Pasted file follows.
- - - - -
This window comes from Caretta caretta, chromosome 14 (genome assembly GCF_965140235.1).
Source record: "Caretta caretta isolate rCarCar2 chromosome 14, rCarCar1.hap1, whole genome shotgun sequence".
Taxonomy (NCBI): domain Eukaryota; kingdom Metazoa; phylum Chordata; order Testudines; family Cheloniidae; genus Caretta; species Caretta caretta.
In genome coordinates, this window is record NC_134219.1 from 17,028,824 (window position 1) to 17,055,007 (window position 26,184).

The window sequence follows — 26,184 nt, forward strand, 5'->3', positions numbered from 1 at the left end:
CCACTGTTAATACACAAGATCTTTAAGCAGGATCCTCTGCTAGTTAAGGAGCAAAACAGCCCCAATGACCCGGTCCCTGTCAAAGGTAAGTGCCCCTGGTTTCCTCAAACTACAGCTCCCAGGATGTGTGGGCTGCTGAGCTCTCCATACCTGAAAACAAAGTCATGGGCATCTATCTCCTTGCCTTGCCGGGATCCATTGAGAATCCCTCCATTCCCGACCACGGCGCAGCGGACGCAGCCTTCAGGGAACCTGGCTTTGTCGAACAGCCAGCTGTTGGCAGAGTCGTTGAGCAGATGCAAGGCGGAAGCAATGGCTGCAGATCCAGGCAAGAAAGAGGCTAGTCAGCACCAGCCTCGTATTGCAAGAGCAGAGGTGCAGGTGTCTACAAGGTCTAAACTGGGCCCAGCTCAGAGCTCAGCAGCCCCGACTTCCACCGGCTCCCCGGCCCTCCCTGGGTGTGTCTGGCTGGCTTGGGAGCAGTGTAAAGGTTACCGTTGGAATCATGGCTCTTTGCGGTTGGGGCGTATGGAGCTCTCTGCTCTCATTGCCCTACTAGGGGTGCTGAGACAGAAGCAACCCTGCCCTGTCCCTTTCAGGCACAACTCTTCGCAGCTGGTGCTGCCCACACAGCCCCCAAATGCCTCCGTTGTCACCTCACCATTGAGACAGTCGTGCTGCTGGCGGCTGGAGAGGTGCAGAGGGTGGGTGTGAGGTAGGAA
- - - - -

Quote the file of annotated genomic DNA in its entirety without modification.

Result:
This window comes from Caretta caretta, chromosome 14 (genome assembly GCF_965140235.1).
Source record: "Caretta caretta isolate rCarCar2 chromosome 14, rCarCar1.hap1, whole genome shotgun sequence".
Taxonomy (NCBI): domain Eukaryota; kingdom Metazoa; phylum Chordata; order Testudines; family Cheloniidae; genus Caretta; species Caretta caretta.
In genome coordinates, this window is record NC_134219.1 from 17,028,824 (window position 1) to 17,055,007 (window position 26,184).

The window sequence follows — 26,184 nt, forward strand, 5'->3', positions numbered from 1 at the left end:
CCACTGTTAATACACAAGATCTTTAAGCAGGATCCTCTGCTAGTTAAGGAGCAAAACAGCCCCAATGACCCGGTCCCTGTCAAAGGTAAGTGCCCCTGGTTTCCTCAAACTACAGCTCCCAGGATGTGTGGGCTGCTGAGCTCTCCATACCTGAAAACAAAGTCATGGGCATCTATCTCCTTGCCTTGCCGGGATCCATTGAGAATCCCTCCATTCCCGACCACGGCGCAGCGGACGCAGCCTTCAGGGAACCTGGCTTTGTCGAACAGCCAGCTGTTGGCAGAGTCGTTGAGCAGATGCAAGGCGGAAGCAATGGCTGCAGATCCAGGCAAGAAAGAGGCTAGTCAGCACCAGCCTCGTATTGCAAGAGCAGAGGTGCAGGTGTCTACAAGGTCTAAACTGGGCCCAGCTCAGAGCTCAGCAGCCCCGACTTCCACCGGCTCCCCGGCCCTCCCTGGGTGTGTCTGGCTGGCTTGGGAGCAGTGTAAAGGTTACCGTTGGAATCATGGCTCTTTGCGGTTGGGGCGTATGGAGCTCTCTGCTCTCATTGCCCTACTAGGGGTGCTGAGACAGAAGCAACCCTGCCCTGTCCCTTTCAGGCACAACTCTTCGCAGCTGGTGCTGCCCACACAGCCCCCAAATGCCTCCGTTGTCACCTCACCATTGAGACAGTCGTGCTGCTGGCGGCTGGAGAGGTGCAGAGGGTGGGTGTGAGGTAGGAA